T-Mobile is having a rough year. Back in May, security researchers discovered an open API that could allow attackers to siphon off sensitive customer information. Now, just a few weeks ago, T-Mobile disclosed that that on August 20th their security team found unauthorized users retrieving data from T-Mobile servers. At this time, they believe over 2 million accounts were compromised. MetroPCS, a subsidiary of T-Mobile, was affected as well. Since this is a developing story it’s possible that the full extent of this breach hasn’t been discovered.
At first T-Mobile made it clear that no financial data (including credit card numbers), social security numbers, or passwords were compromised. Only names, addresses, emails, and phone numbers were captured. However, T-Mobile later said the “encrypted passwords” were stolen. When asked why they didn’t explain this earlier a spokesman for T-Mobile said it was because the clear text passwords were not compromised. Researchers who have investigated the encrypted passwords have said they are simple MD5 hashes that can be easily broken. Also, if you were the victim of a previous breach your phone number can be used to aggregate your information between this breach and the previous one.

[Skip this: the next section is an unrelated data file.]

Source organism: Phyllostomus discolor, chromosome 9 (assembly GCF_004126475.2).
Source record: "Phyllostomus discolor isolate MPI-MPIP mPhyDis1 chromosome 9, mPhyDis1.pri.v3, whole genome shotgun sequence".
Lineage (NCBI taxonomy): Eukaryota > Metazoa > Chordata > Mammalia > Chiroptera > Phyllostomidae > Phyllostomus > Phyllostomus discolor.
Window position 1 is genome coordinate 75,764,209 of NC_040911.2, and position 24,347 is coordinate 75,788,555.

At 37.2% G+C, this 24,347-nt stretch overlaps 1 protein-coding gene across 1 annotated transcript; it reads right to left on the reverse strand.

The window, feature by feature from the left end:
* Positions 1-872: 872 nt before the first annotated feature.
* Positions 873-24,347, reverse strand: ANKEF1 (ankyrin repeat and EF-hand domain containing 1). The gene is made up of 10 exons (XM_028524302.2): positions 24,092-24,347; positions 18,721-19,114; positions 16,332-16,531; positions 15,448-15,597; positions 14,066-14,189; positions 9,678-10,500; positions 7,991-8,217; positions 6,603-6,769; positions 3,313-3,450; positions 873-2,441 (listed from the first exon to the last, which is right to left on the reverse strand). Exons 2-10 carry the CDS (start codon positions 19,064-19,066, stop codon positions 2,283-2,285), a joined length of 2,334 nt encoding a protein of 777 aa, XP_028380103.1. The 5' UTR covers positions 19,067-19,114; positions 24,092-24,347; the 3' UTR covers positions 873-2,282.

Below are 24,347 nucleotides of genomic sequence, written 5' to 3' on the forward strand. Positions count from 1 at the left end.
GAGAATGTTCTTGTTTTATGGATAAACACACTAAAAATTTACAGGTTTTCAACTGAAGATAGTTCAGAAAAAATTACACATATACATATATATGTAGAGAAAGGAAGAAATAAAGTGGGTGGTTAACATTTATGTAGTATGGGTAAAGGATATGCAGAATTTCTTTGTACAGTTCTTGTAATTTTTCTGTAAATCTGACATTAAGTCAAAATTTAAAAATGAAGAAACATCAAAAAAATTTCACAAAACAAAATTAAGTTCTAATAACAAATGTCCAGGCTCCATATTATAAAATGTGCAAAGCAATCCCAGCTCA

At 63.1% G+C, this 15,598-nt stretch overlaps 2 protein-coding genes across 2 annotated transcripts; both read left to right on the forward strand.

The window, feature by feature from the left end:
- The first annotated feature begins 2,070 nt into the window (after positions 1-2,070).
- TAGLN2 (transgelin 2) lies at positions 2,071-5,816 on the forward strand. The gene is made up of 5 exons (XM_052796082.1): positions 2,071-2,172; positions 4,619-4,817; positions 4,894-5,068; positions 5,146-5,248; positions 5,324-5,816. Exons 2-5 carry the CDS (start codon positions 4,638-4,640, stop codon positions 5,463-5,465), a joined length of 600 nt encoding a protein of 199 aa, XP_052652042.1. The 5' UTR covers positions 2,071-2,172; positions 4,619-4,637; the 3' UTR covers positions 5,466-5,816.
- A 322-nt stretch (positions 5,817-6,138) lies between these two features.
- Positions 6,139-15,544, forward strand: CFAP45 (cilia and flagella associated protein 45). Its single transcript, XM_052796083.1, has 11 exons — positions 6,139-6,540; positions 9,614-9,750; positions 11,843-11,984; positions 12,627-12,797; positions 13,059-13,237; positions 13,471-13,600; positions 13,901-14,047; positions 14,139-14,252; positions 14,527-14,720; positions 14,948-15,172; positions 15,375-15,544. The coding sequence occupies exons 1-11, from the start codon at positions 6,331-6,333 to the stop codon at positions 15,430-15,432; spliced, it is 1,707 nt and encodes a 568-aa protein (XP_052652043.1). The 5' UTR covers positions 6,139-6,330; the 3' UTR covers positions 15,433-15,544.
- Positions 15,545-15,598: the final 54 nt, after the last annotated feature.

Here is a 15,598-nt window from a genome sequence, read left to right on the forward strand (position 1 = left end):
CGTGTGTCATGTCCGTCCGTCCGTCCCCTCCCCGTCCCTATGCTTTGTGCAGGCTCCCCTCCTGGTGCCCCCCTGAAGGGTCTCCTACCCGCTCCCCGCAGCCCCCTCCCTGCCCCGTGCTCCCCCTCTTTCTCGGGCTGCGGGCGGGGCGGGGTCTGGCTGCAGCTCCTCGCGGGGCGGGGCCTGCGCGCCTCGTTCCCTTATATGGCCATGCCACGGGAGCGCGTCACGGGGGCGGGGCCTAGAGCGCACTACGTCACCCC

No information on how the breach was made or discovered was released. A Reddit user, who has been verified as a T-Mobile employee by Reddit, said, “Any account that still had not added a pin was affected.”
Users on the same post were also saying they had previously set up a pin. Perhaps only users who have not set up a pin (or if the hackers were able to get the users pin/SSN) were affected. If true, we can glean a little more into what happened during the breach and how the servers were compromised.
This breach is probably going to cause an increase in unauthorized phone porting, where a user’s phone number gets transferred to another phone without authorization. If you have a T-Mobile account I recommend changing your password. T-Mobile does offer SMS 2-factor authentication. While SMS 2FA is not the best, until a token-based 2FA is set up I recommend using this SMS method to further secure your account.
For more information on this breach, see T-Mobile’s page for affected customers here.